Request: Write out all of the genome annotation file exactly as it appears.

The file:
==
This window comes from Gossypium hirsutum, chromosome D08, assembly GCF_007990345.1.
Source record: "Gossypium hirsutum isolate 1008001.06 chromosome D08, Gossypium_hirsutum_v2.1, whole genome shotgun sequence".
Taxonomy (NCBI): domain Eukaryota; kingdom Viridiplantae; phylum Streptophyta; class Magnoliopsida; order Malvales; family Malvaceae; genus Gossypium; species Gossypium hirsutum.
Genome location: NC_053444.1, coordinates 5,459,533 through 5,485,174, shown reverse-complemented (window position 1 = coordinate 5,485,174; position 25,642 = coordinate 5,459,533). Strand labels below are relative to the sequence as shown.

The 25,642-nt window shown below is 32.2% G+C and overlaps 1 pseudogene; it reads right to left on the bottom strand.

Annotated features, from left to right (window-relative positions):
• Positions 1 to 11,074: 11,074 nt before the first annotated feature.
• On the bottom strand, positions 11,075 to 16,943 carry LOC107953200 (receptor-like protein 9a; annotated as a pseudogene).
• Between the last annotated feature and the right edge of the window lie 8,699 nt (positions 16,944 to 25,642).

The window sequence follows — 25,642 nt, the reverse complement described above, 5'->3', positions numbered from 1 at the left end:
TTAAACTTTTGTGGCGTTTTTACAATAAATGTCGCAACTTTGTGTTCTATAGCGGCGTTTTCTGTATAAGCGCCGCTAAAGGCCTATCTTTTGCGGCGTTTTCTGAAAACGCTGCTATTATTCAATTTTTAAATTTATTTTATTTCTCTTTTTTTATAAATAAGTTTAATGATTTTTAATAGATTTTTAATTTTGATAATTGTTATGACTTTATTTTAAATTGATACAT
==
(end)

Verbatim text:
This window comes from Gossypium hirsutum, chromosome D08, assembly GCF_007990345.1.
Source record: "Gossypium hirsutum isolate 1008001.06 chromosome D08, Gossypium_hirsutum_v2.1, whole genome shotgun sequence".
Taxonomy (NCBI): domain Eukaryota; kingdom Viridiplantae; phylum Streptophyta; class Magnoliopsida; order Malvales; family Malvaceae; genus Gossypium; species Gossypium hirsutum.
Genome location: NC_053444.1, coordinates 5,459,533 through 5,485,174, shown reverse-complemented (window position 1 = coordinate 5,485,174; position 25,642 = coordinate 5,459,533). Strand labels below are relative to the sequence as shown.

The 25,642-nt window shown below is 32.2% G+C and overlaps 1 pseudogene; it reads right to left on the bottom strand.

Annotated features, from left to right (window-relative positions):
• Positions 1 to 11,074: 11,074 nt before the first annotated feature.
• On the bottom strand, positions 11,075 to 16,943 carry LOC107953200 (receptor-like protein 9a; annotated as a pseudogene).
• Between the last annotated feature and the right edge of the window lie 8,699 nt (positions 16,944 to 25,642).

The window sequence follows — 25,642 nt, the reverse complement described above, 5'->3', positions numbered from 1 at the left end:
TTAAACTTTTGTGGCGTTTTTACAATAAATGTCGCAACTTTGTGTTCTATAGCGGCGTTTTCTGTATAAGCGCCGCTAAAGGCCTATCTTTTGCGGCGTTTTCTGAAAACGCTGCTATTATTCAATTTTTAAATTTATTTTATTTCTCTTTTTTTATAAATAAGTTTAATGATTTTTAATAGATTTTTAATTTTGATAATTGTTATGACTTTATTTTAAATTGATACAT